Don’t Mention It
In the four years I’ve used Twitter (User #14,519,536) its form and function has transformed from an oddball novelty to a useful daily tool. In 2008, I may have had one or two friends on Twitter. None of them posted—their accounts were impulse sign-ups based on novelty. I felt the same way. I posted random musings of questionable comedic value (that at least hasn’t changed). Nothing personal and no expectation of reply.
In 2012, I follow an even balance of people I know personally and those I know professionally. The latter category is mostly scholars, some of whom I’ve met in person at conferences and some of whom have no idea who I am. I find Twitter to be a tremendous means of following scholarship, more so than any subscription to an academic journal might offer. Those scholars who publish their work online get read and I have a direct means to praise, question, or otherwise engage with them.
Twitter provides a curious mechanism for engagement: the mention. Throw an ampersand in front of a user name and that user’s account will be flagged. Your tweet will route into their mention stream where they will see it (assuming they check such things). In common usage, the mention functions as a direct address: ‘Hey @Nathan, I like your shoes.’ ‘Thanks for noticing, @HypotheticalInternetPerson.’ And so on. We can imagine an analogous face-to-face interaction or its electronic equivalent (email, for instance).
But the mention has other features that make it strange. First, it is a form of public address. When I drop a mention into my tweet, it is viewable by my followers and, if my privacy settings are public, to anyone else curious enough to look. Imagine this interaction in a real-world situation: I, among a group of friends, spot another friend across the room and address them publicly. Both the addressee and the friends in my immediate vicinity are now part of the conversation.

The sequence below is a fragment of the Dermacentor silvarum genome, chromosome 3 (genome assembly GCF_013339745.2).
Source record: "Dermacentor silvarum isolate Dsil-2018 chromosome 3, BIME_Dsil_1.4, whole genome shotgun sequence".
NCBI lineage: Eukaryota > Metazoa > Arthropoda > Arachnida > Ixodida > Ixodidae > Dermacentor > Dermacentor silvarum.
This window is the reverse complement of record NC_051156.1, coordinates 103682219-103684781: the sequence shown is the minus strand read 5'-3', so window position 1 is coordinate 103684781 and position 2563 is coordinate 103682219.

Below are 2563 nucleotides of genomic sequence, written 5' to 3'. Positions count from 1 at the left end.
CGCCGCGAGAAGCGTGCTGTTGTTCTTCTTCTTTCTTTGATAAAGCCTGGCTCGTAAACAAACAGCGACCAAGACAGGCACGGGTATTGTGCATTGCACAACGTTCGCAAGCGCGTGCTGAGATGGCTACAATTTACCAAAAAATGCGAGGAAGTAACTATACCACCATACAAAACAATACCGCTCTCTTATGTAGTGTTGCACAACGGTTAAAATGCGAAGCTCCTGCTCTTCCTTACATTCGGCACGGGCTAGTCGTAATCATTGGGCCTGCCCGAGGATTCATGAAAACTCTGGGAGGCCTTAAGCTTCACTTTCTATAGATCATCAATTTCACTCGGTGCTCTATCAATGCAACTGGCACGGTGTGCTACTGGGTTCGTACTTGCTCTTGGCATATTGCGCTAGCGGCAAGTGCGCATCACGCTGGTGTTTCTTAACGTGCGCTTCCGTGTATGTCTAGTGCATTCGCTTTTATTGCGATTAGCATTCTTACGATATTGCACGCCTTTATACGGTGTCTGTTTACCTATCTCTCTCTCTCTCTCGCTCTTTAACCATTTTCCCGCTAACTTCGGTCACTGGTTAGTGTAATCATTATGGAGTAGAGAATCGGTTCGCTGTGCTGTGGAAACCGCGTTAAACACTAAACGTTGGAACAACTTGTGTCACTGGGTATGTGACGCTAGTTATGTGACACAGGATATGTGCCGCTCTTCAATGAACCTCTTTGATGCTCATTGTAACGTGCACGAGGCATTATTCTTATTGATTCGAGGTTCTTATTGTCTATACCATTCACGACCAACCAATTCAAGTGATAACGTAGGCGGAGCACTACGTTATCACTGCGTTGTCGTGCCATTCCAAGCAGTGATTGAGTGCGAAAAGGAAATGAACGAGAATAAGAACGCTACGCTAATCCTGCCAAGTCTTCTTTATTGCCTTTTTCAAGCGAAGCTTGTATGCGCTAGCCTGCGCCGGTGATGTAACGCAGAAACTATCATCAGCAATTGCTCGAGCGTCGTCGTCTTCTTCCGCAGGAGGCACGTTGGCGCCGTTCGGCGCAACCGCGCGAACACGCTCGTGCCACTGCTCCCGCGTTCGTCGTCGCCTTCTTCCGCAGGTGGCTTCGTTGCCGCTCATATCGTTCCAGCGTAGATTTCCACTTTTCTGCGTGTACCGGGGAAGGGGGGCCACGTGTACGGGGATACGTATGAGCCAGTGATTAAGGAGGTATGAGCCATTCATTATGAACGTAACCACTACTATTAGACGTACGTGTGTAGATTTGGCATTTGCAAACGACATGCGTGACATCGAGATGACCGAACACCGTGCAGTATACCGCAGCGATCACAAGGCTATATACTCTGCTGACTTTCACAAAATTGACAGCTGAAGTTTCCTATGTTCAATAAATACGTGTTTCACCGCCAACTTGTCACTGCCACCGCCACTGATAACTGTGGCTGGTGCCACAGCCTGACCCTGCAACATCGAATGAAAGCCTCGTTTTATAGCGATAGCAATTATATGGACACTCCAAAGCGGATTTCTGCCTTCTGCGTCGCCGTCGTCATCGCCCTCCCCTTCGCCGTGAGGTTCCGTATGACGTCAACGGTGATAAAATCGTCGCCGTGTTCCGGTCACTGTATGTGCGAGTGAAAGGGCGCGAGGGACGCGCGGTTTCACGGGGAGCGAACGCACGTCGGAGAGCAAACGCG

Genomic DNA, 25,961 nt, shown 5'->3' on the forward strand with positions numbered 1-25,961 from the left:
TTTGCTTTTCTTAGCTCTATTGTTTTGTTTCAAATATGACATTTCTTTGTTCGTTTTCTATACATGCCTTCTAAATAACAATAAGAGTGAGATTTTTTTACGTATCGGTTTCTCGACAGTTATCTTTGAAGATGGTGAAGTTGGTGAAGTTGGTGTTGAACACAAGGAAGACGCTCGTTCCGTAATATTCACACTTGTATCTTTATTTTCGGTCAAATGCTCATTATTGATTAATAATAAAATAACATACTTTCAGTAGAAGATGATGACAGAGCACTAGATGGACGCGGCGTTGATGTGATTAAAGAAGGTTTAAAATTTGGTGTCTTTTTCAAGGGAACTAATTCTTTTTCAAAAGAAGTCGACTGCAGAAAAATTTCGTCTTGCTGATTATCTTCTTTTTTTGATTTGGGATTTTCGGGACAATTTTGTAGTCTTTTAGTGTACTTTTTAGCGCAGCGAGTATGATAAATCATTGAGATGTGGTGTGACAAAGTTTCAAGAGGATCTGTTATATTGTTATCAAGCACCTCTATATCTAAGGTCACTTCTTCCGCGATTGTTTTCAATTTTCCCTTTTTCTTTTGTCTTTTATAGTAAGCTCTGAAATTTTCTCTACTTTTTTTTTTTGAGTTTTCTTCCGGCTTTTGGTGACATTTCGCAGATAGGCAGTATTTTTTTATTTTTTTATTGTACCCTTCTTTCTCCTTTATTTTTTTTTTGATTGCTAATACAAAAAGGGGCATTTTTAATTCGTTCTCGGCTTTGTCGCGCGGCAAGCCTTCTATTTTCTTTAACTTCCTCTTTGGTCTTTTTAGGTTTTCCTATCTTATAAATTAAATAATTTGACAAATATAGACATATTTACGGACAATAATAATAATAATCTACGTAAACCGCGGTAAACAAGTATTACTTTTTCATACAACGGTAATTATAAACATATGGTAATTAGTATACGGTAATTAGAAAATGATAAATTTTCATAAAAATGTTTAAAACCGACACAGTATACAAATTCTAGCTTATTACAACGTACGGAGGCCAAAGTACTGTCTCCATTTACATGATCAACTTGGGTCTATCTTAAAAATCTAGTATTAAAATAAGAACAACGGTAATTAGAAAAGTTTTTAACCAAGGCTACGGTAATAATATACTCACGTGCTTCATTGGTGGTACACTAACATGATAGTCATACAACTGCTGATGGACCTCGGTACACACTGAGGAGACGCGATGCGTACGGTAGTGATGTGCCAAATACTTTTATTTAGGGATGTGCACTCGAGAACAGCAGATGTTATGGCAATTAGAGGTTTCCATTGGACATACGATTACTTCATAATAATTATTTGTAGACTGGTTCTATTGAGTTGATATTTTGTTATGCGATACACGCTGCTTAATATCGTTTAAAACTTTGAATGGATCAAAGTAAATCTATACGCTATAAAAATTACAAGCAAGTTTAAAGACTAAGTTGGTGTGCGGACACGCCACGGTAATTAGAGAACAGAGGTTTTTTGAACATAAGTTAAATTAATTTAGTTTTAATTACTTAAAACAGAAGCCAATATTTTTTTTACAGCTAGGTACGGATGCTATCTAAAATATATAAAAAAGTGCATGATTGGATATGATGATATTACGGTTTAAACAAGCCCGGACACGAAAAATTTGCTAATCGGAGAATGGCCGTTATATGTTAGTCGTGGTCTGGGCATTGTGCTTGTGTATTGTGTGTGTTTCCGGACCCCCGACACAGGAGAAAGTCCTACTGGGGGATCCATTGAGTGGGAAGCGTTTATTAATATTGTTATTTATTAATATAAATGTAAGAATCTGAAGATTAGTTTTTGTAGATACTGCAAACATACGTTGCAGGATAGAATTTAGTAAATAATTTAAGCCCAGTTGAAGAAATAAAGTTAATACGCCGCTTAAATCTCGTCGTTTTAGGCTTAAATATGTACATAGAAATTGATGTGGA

Of course, the friendship qualifier is not mandatory. I can mention anyone on Twitter and thus issue a public address that is not requested by that user. This is certainly the allure of the celebrity Twitter account—the hope that one’s fan tweet will be read and (fingers crossed!) replied to. But again, this is no mere fan letter, nor private correspondence, but an open letter that anyone in my vicinity may read. What’s the real-world scenario? I, amidst a flock of friends, colleagues, and strangers, shout across the room at Shaq, amidst a flock of known and anonymous millions. But I am assured that he hears my shout. And if luck would have it that he both hears and responds, a communication loop is formed. When he issues a mention in reply, I am suddenly the focus of his surrounding millions—they all turn their heads to stare. I am suddenly drawn into his circuit of conversation.
The word mention has a superfluous connotation. It circulates in the periphery of communication: ‘Yes, I mentioned Diane during dinner, but she wasn’t the topic of conversation.’ ‘Did Albert mention me when he brought up his list of potential clients?’ ‘Don’t mention it,’ i.e., don’t even give it the slightest attention. And Twitter facilitates this peripheral engagement. You can cast off mentions to Bank of America, Ke$ha, or Delta with little friction. You can treat it with incidental acknowledgement, but there is always some measure of hope in reserve, the knowledge that this tiny bit of text will fall into their conversation stream regardless of its source or intent.